I am writing this blog because I’ve decided to reinvent myself again—this time as an artist.
“I create fine art from repurposed paper” is my new mantra.
To sell one’s art, though, one must have a presence on the internet, or so I’ve been told repeatedly.
So here I am with my own blog.
Those of you who know me already know that I’m not fond of social media. The irony of this is, of course, that if you knew me back in 6th, 7th, 8th, and 9th grades, you would probably assume that I grew up to be a Facebook groupie. Back then I loved being in everyone’s business; in 6th grade, I “invented” my own paper version of social media by typing out elaborate questionnaires distributed to carefully selected classmates whom I considered worthy of knowing better. (Beware, fellow Class of ’65, Sherman Oaks Elementary School graduates: I still have copies of your completed questionnaires, and am privy to your favorite color, music, TV show, and on whom you had a crush back then.) We may not have had email, twitter, and texting back then, but between notes passed during class (and carefully transcribed in two colors of ink from the original, dated scraps of notebook paper) and letters with 5-cent postage stamps, I pretty much managed to get by just fine.
I held off joining Facebook for many years, and even now I feel uncertain about “liking” anything other than family member photos. I started this blog as a go-to place for people interested in my artwork and my growth as an artist. I hope you will follow along with me on my new journey.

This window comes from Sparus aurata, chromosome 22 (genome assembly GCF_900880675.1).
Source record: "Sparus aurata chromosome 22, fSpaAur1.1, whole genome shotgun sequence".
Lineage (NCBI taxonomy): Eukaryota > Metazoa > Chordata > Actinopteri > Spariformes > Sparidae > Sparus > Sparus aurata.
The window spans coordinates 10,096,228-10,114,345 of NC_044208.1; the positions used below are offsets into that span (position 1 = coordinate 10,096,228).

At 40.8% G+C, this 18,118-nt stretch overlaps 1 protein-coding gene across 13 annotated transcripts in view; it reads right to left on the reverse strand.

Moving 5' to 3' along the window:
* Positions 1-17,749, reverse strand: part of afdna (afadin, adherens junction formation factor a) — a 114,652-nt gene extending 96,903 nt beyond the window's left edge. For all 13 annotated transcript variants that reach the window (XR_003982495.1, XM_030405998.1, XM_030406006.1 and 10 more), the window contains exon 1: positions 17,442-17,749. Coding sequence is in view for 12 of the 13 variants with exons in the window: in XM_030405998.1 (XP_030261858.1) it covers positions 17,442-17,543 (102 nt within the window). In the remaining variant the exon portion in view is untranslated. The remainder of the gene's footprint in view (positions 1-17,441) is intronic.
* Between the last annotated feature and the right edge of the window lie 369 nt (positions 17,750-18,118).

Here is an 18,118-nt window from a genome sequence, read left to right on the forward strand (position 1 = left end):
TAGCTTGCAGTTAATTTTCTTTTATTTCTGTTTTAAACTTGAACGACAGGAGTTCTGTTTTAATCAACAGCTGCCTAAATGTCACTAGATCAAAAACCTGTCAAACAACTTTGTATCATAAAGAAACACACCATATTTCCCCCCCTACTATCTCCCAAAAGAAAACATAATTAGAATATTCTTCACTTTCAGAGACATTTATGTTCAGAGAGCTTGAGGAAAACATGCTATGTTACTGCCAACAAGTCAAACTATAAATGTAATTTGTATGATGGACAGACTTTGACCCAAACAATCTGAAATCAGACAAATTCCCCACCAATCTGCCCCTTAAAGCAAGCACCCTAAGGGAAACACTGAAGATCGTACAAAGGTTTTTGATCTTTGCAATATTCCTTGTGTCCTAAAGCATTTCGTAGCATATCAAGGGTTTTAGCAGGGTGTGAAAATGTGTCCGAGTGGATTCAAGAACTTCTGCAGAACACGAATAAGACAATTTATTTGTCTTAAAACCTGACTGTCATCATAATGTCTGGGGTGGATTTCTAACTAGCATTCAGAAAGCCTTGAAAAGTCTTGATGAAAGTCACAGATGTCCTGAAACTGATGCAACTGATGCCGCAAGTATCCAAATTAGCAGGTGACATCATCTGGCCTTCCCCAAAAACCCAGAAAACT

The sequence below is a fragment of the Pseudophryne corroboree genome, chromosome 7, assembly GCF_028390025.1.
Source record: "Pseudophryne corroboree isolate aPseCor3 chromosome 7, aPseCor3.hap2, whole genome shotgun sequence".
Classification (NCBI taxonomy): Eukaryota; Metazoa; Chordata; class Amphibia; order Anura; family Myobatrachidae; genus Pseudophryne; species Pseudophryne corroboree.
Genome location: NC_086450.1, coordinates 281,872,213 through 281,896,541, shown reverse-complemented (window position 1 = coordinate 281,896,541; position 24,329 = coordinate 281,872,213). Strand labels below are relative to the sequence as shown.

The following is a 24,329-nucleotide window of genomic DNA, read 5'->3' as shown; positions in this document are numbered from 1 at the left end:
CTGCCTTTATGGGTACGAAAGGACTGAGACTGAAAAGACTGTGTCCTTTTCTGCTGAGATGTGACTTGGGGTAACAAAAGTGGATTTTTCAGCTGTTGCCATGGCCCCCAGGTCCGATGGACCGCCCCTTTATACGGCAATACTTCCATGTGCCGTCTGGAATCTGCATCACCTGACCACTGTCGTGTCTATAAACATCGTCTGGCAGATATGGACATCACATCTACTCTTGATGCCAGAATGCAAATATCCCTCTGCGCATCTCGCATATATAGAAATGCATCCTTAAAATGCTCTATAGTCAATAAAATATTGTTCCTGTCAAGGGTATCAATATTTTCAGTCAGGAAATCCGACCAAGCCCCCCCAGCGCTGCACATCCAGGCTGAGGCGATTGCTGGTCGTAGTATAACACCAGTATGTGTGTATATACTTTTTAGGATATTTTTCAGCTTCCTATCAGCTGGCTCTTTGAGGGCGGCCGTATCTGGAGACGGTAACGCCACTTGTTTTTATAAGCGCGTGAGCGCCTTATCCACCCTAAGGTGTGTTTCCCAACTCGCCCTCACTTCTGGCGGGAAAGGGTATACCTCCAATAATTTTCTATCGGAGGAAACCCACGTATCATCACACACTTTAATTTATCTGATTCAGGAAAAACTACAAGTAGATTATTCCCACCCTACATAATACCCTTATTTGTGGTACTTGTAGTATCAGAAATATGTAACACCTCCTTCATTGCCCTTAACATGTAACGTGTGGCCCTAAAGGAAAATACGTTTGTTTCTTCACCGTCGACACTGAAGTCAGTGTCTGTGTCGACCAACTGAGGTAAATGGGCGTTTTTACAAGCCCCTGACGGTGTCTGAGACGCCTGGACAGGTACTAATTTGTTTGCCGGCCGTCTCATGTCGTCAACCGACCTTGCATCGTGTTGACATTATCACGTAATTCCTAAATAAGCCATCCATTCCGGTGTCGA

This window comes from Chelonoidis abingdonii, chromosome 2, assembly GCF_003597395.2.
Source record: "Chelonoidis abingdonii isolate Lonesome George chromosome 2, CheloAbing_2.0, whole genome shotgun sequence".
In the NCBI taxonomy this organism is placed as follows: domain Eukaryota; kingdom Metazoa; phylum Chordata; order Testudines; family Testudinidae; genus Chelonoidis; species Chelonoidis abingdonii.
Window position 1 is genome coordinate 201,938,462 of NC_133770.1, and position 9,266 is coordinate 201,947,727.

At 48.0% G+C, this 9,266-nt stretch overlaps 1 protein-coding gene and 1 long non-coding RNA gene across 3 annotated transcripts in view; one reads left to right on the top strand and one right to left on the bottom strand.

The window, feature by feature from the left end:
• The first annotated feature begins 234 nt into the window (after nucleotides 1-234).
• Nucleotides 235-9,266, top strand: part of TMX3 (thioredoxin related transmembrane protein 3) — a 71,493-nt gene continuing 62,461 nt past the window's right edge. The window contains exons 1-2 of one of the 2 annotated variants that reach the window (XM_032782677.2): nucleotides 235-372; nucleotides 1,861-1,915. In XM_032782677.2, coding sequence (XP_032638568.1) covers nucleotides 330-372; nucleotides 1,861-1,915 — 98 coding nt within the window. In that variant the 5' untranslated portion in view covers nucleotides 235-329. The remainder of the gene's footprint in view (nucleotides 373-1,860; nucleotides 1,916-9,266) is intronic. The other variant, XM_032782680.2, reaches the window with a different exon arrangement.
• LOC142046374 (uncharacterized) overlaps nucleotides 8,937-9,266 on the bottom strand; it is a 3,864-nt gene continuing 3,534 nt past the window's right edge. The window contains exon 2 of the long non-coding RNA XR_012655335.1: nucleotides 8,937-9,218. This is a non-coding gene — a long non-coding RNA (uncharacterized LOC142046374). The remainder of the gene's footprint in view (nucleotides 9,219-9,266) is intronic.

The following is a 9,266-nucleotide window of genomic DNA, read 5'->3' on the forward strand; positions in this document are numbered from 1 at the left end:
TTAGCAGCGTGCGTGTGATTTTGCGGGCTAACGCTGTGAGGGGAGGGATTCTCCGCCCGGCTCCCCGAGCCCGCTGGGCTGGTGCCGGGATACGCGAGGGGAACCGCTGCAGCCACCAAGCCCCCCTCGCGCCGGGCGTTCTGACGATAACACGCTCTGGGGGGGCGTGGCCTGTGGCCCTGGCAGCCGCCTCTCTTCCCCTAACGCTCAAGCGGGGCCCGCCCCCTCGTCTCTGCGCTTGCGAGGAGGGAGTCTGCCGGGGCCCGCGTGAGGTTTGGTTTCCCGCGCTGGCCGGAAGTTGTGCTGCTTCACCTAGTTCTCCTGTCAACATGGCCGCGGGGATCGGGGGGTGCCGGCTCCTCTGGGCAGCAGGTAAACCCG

Becoming an artist is the easy part: you get an urge to make something unique, get some compliments on it, and then announce to your world that you are now an artist—much like those contestants on American Idol do with a knack for karaoke.
Okay, I’m exaggerating. Becoming an artist is a process that requires study and practice, and to reach the level at which you’re creating original artwork that others recognize as having value—and are willing to spend money on–takes time and effort. But it’s time spent doing what you love, and so the labor pains are quickly forgotten after the baby is born.
The truly arduous part is sharing your art with the world. This blog will be one of my first attempts to do just that.
Please let me know what you think as I share my journey with you.